In that era 75 years ago this Halloween, there was nothing to fear but fear itself.
But fear itself got a gnarly claw into the American psyche – for a brief time at least – with Orson Welles’ radio broadcast of “War of the Worlds.”
His adaption of the 1898 H.G. Wells classic started at 8 p.m. Oct. 30, 1938, on WBT radio and other CBS stations across the nation. Welles explained at the beginning it was just a dramatic interpretation. Music played, interrupted by official sounding bulletins from the New Jersey countryside. It ended at 9 p.m. with news that the Martians had been conquered by Earth’s most primitive defense: common germs.
Problem was, a lot of people missed the disclaimer at the beginning of “Mercury Theatre on the Air,” and subsequent announcements that it was just a play. And it was a great play. People thought it was true.
Sgt. John Dwyer, who was not listening to the radio, was on the desk at the Charlotte Police Department that Sunday night. He became aware of the hysteria when a woman walked in, an infant in one arm, a Bible in the other and a trembling boy clutching at her dress. She asked for protection from Martians.
“Sgt. Dwyer admitted that it was the strangest request the department had ever had,” The Charlotte Observer reported the next morning beneath the banner headline: “Thousands Terrified By Mock-War Broadcast.” He did his best to assure her all was well and sent her home.
She was but the vanguard of Charlotteans who would be appealing to police that night, most of them by phone.
At the Observer, calls poured in seeking information on the invaders’ advance. After answering 100, those on duty lost track of the number.
“Many of them refused to believe that what they heard was a play,” the paper said. “Others seemed panic stricken.”
He’s still got the radio
In Concord, Robert D. Raiford was a lad of nearly 11 (he’s pushing 86 now) when he heard the broadcast.
“They said during the show that this is not real, it is a dramatization,” he recalls. “Any fool who listened to it could tell. Even I could tell and I was just a boy.”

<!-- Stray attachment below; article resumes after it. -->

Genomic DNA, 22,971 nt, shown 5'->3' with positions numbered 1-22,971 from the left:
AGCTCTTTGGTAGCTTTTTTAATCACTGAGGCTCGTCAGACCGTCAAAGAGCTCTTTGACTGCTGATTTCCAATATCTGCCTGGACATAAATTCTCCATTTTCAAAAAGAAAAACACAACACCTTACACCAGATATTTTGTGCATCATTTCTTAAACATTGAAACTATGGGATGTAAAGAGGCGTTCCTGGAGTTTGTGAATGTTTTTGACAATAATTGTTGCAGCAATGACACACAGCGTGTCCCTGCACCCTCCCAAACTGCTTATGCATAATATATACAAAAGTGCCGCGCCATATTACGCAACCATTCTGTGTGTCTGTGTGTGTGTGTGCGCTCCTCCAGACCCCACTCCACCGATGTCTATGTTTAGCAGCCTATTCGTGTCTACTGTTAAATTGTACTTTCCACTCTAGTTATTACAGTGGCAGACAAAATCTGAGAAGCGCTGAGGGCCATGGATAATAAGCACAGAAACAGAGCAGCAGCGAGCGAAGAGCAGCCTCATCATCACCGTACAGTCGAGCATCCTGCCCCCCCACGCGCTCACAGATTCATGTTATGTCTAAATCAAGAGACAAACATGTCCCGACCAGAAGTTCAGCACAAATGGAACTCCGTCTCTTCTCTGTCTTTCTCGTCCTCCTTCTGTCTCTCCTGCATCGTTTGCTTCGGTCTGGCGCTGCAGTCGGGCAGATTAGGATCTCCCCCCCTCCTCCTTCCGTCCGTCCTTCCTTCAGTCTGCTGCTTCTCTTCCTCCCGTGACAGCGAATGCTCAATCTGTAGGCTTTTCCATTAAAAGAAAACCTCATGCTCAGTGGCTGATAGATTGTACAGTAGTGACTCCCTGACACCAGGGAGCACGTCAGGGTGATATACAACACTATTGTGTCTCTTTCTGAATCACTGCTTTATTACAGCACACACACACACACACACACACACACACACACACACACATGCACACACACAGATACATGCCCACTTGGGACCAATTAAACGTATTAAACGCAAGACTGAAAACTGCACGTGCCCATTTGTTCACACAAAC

Raiford heard the show on an Atwater Kent cabinet radio that his father bought in 1929. When his father built their Concord house in 1935, he installed an antenna in the rafters so distant stations could be received at night.
They’re all still there in the house — the antenna, the radio and Raiford.
“I cut my teeth on that radio, literally,” says Raiford. There’s a piece of decorative woodwork gnawed off by Baby Robert when he was teething.
In 1952, Raiford went to work for WBT and then onto a long career in broadcasting. He’s still at work, as resident curmudgeon on the “John Boy and Billy” morning show on WRFX-FM ( Fox 99.7).
And his memory of 1938 is still crisp. “That next day when everyone was talking about it, I couldn’t believe how dumb they had been.”
Gullibility on campus
On Carolinas campuses, the hive mentality was easily excited.
At Charlotte’s Chicora-Queens College, as it was then known, the broadcast was widely believed. Two women fainted, as women were apt to do back in those days.
Men, too – five male students had to be revived at Brevard College.
At Clemson, one student was found standing next to the river, prepared to jump in to escape Martian heat rays.
Another found religion. “One cadet was playing poker when the broadcast started; when it ended, he was praying,” The Charlotte News said.
Clemson cadet Ed Schmidt tried for 30 minutes before he managed to get a call through to his father in Roselle Park, N.J., not far from the Martian beachhead.
“There came the reassuring words, ‘If anything had happened, I would have known about it before you. By the way, how did Clemson come out with Wake Forest?’” the News reported.
‘An exciting experience’
Marion Dobbin of Davidson was a newlywed visiting her in-laws in Lake Forest, Ill., the night of the broadcast.
“I didn’t hear it from the beginning,” says Dobbins, now 97. “At first, I think we thought it was for real, then as we listened we realized it wasn’t. It was an exciting experience.”
Especially later, when those who’d been fooled found out it was just a play.
“People who tuned in a little late thought that was for real, and there was great consternation.”
As Halloween scares go, it was a classic. Scholars disagree on how many people were mistakenly taken in, but 75 years later, the show retains its notoriety in the nation’s — and the Carolinas’ — imagination. Welles’ soliloquy at the end of the broadcast was more insightful than he even he could have known at the time.